Jenna Helwig, a local mom, cookbook author, and food editor of Parents magazine, firmly believes that mealtime should be fun for everyone—even those still figuring out how to chew. Her new book, Baby-Led Feeding, hits shelves on March 13, and it guides parents through making their child’s first experiences with solid food both fun and delicious, creating lifelong healthy eating habits in the process.
What is baby-led feeding?
Baby-led feeding is based on baby-led weaning, a practice especially popular in the UK. Both methods start babies on solid finger foods immediately, skipping the transitional purée-only phase. But although baby-led weaning has many advantages, it’s often practiced strictly. Adherents of baby-led weaning sometimes claim that a parent has failed if their child ingests a single bite of purée. “There’s not a lot of room for flexibility on the part of the parent,” Helwig, whose previous books include Real Baby Food and Smoothie-Licious, says.
Baby-led feeding, on the other hand, is designed to be adaptable. It’s a blended approach, emphasizing solid finger foods like baby-led weaning, but allowing parents to be flexible by supplementing their baby’s diet with purées. “Some babies have different needs—they might need a little extra nutrition or they might not be great at picking up finger foods yet, so purées can be helpful,” Helwig explains. Unlike baby-led weaning, baby-led feeding allows parents to give purées without feeling guilty about breaking the method’s rules. (The name change also avoids linguistic confusion—”weaning” means different things in the US and the UK).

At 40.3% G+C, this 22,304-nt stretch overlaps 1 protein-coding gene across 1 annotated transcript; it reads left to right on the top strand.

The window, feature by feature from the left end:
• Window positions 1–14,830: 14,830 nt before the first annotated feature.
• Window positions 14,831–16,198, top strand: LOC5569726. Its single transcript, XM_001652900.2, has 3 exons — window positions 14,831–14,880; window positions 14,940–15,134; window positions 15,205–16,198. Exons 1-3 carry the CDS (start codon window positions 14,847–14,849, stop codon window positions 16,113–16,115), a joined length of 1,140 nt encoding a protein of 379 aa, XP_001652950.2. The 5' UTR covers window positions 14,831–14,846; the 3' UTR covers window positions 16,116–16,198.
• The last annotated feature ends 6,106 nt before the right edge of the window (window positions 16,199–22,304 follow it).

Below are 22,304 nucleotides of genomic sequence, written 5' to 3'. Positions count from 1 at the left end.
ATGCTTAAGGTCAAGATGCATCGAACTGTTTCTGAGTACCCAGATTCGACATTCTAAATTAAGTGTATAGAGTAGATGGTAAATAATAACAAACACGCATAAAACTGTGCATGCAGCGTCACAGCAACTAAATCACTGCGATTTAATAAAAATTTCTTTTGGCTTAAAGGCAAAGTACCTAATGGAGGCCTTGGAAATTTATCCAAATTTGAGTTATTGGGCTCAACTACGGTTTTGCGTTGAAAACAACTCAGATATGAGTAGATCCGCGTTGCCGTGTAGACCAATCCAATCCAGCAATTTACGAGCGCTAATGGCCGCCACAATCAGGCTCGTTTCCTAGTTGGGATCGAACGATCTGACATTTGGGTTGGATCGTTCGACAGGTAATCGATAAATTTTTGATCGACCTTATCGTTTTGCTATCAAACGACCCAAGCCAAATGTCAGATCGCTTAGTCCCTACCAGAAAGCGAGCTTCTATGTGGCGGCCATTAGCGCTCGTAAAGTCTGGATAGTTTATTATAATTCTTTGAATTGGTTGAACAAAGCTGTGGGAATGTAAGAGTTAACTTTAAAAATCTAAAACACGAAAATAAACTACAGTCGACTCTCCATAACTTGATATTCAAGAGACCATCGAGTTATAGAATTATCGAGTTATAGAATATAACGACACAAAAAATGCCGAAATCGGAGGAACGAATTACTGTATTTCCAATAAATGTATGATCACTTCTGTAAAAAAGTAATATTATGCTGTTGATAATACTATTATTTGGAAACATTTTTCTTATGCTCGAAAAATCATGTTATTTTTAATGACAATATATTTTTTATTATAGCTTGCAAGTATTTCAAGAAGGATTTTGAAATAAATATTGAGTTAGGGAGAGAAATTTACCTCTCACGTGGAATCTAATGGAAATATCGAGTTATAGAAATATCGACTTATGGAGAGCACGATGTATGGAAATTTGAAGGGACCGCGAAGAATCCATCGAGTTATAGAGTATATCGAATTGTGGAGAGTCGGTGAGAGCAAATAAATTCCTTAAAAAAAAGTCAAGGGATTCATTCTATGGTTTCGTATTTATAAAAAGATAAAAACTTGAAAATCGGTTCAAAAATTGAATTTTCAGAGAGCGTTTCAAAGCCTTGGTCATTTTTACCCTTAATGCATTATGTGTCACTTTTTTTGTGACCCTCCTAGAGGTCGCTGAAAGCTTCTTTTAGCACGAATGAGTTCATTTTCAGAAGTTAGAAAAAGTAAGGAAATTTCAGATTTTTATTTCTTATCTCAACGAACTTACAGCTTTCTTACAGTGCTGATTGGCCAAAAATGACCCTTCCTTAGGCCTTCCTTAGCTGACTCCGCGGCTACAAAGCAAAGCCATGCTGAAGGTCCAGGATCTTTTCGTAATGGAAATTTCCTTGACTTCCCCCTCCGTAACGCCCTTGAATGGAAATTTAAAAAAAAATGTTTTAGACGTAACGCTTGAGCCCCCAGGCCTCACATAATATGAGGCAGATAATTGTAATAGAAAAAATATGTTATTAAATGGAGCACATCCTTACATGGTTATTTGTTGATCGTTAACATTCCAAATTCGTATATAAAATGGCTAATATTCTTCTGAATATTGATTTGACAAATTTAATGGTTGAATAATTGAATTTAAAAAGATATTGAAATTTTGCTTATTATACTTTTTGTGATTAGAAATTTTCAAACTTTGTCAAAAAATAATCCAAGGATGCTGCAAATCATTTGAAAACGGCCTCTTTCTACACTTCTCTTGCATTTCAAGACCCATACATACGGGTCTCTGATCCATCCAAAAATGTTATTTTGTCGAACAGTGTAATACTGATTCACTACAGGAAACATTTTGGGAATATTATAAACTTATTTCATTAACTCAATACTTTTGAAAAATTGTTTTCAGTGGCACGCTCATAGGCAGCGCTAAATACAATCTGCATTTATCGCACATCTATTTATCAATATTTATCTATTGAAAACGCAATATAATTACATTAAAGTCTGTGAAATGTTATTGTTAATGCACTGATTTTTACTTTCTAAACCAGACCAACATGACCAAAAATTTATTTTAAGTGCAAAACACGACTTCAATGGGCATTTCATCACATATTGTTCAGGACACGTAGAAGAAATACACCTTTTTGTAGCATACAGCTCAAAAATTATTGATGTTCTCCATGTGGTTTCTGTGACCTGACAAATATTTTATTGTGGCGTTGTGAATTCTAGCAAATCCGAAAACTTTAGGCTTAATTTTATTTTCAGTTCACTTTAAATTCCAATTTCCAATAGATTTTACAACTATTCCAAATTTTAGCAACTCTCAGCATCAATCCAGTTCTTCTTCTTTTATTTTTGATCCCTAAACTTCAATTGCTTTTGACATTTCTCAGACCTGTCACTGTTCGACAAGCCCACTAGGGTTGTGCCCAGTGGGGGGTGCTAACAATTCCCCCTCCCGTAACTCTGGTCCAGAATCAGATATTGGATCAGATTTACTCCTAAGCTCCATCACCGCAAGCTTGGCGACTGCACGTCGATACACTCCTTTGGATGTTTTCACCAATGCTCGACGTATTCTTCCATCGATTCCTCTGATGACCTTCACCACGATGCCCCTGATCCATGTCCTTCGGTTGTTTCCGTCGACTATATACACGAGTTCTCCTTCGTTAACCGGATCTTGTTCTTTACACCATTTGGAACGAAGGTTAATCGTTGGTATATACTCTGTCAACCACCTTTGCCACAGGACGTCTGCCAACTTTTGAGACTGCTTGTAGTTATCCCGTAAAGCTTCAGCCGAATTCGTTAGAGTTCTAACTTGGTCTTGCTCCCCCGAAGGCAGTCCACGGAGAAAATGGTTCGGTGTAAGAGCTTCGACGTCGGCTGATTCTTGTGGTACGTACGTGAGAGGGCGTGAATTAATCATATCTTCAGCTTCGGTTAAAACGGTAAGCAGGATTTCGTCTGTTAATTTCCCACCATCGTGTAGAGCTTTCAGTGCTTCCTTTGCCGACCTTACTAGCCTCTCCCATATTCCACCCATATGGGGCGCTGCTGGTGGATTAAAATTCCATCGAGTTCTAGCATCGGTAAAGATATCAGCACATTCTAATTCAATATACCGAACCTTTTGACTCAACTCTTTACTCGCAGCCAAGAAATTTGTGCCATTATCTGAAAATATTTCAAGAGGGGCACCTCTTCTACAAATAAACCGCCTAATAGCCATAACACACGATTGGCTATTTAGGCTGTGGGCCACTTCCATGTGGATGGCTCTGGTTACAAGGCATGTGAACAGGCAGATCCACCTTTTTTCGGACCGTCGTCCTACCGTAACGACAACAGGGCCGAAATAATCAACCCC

What are the benefits for babies?
Because it offers them exciting new tastes and (especially as they get older) a variety of textures, baby-led feeding encourages babies to explore food and, most of all, to enjoy it. “Eating should really be a very tactile, fun, exploratory process for babies,” Helwig explains. “They learn so much about the world from smushing their fingers through sweet potatoes or, unfortunately for parents, sometimes smearing things on a tray.”
If giving your baby finger foods seems dauntingly messy, consider that it may make your life easier in the long run. Because baby-led feeding accustoms babies to a wide variety of foods early on, it can make them less fussy about food later. “You can also think of baby-led feeding as a little bit of insurance against pickiness. There are no guarantees, but more likely than not it’s going to help babies become more accepting of a wider variety of foods,” Helwig explains. Although Helwig didn’t try baby-led feeding with her own daughter (who will be 12 in March), she hears from parents with multiple kids that their more adventurous eaters are the ones who started on solid foods earlier.
Baby-led feeding can also be a great way to get babies involved in family dinners earlier by giving them a baby-friendly variation on adult food. With this in mind, Helwig designed many of her recipes to appeal to eaters of all ages, with one small exception. Babies can’t have salt until they’re about a year old, so Helwig provides instructions for adding it separately. The lack of salt added an extra wrinkle in creating the recipes, Helwig notes. “Sometimes I would taste some of the baby food recipes and I’d go: ‘Wait a minute, this should be delicious!’ And then I’m like, ‘Oh it needs salt.’ But a baby will think it’s delicious.”